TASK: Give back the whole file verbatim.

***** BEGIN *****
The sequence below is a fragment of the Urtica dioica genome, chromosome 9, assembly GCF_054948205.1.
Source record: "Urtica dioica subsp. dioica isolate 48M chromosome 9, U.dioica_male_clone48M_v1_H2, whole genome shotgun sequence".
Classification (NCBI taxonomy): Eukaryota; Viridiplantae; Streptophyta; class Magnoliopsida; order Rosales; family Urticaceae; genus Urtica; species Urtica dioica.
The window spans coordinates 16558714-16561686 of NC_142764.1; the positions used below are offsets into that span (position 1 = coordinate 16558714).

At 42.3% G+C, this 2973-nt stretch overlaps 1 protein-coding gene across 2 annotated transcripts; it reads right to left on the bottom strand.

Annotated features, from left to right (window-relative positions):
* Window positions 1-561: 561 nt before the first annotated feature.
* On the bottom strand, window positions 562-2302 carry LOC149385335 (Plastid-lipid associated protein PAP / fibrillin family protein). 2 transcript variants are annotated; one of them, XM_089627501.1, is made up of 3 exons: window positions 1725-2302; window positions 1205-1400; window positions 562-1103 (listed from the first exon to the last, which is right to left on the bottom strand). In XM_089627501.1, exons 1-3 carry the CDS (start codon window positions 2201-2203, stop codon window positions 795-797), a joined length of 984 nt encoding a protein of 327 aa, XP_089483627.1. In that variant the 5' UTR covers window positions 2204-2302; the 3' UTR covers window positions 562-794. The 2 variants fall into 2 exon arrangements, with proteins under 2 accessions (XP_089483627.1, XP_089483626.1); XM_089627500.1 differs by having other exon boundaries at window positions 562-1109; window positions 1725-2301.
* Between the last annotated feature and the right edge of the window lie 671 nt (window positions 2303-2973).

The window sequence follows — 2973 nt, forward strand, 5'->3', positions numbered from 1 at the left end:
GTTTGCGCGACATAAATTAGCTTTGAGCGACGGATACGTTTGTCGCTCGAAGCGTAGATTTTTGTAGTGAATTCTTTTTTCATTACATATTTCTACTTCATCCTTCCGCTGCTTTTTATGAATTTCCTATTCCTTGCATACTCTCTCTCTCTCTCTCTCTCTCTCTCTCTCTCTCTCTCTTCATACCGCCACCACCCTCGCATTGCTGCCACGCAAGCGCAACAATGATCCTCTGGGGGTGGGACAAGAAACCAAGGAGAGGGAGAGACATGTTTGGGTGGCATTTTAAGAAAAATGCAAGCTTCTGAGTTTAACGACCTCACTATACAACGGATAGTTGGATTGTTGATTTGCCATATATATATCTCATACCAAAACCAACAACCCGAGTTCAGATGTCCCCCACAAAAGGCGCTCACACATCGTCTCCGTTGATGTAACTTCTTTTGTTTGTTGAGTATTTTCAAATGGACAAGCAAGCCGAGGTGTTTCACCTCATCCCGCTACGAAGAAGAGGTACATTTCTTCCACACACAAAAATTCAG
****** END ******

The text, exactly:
The sequence below is a fragment of the Urtica dioica genome, chromosome 9, assembly GCF_054948205.1.
Source record: "Urtica dioica subsp. dioica isolate 48M chromosome 9, U.dioica_male_clone48M_v1_H2, whole genome shotgun sequence".
Classification (NCBI taxonomy): Eukaryota; Viridiplantae; Streptophyta; class Magnoliopsida; order Rosales; family Urticaceae; genus Urtica; species Urtica dioica.
The window spans coordinates 16558714-16561686 of NC_142764.1; the positions used below are offsets into that span (position 1 = coordinate 16558714).

At 42.3% G+C, this 2973-nt stretch overlaps 1 protein-coding gene across 2 annotated transcripts; it reads right to left on the bottom strand.

Annotated features, from left to right (window-relative positions):
* Window positions 1-561: 561 nt before the first annotated feature.
* On the bottom strand, window positions 562-2302 carry LOC149385335 (Plastid-lipid associated protein PAP / fibrillin family protein). 2 transcript variants are annotated; one of them, XM_089627501.1, is made up of 3 exons: window positions 1725-2302; window positions 1205-1400; window positions 562-1103 (listed from the first exon to the last, which is right to left on the bottom strand). In XM_089627501.1, exons 1-3 carry the CDS (start codon window positions 2201-2203, stop codon window positions 795-797), a joined length of 984 nt encoding a protein of 327 aa, XP_089483627.1. In that variant the 5' UTR covers window positions 2204-2302; the 3' UTR covers window positions 562-794. The 2 variants fall into 2 exon arrangements, with proteins under 2 accessions (XP_089483627.1, XP_089483626.1); XM_089627500.1 differs by having other exon boundaries at window positions 562-1109; window positions 1725-2301.
* Between the last annotated feature and the right edge of the window lie 671 nt (window positions 2303-2973).

The window sequence follows — 2973 nt, forward strand, 5'->3', positions numbered from 1 at the left end:
GTTTGCGCGACATAAATTAGCTTTGAGCGACGGATACGTTTGTCGCTCGAAGCGTAGATTTTTGTAGTGAATTCTTTTTTCATTACATATTTCTACTTCATCCTTCCGCTGCTTTTTATGAATTTCCTATTCCTTGCATACTCTCTCTCTCTCTCTCTCTCTCTCTCTCTCTCTCTCTCTTCATACCGCCACCACCCTCGCATTGCTGCCACGCAAGCGCAACAATGATCCTCTGGGGGTGGGACAAGAAACCAAGGAGAGGGAGAGACATGTTTGGGTGGCATTTTAAGAAAAATGCAAGCTTCTGAGTTTAACGACCTCACTATACAACGGATAGTTGGATTGTTGATTTGCCATATATATATCTCATACCAAAACCAACAACCCGAGTTCAGATGTCCCCCACAAAAGGCGCTCACACATCGTCTCCGTTGATGTAACTTCTTTTGTTTGTTGAGTATTTTCAAATGGACAAGCAAGCCGAGGTGTTTCACCTCATCCCGCTACGAAGAAGAGGTACATTTCTTCCACACACAAAAATTCAG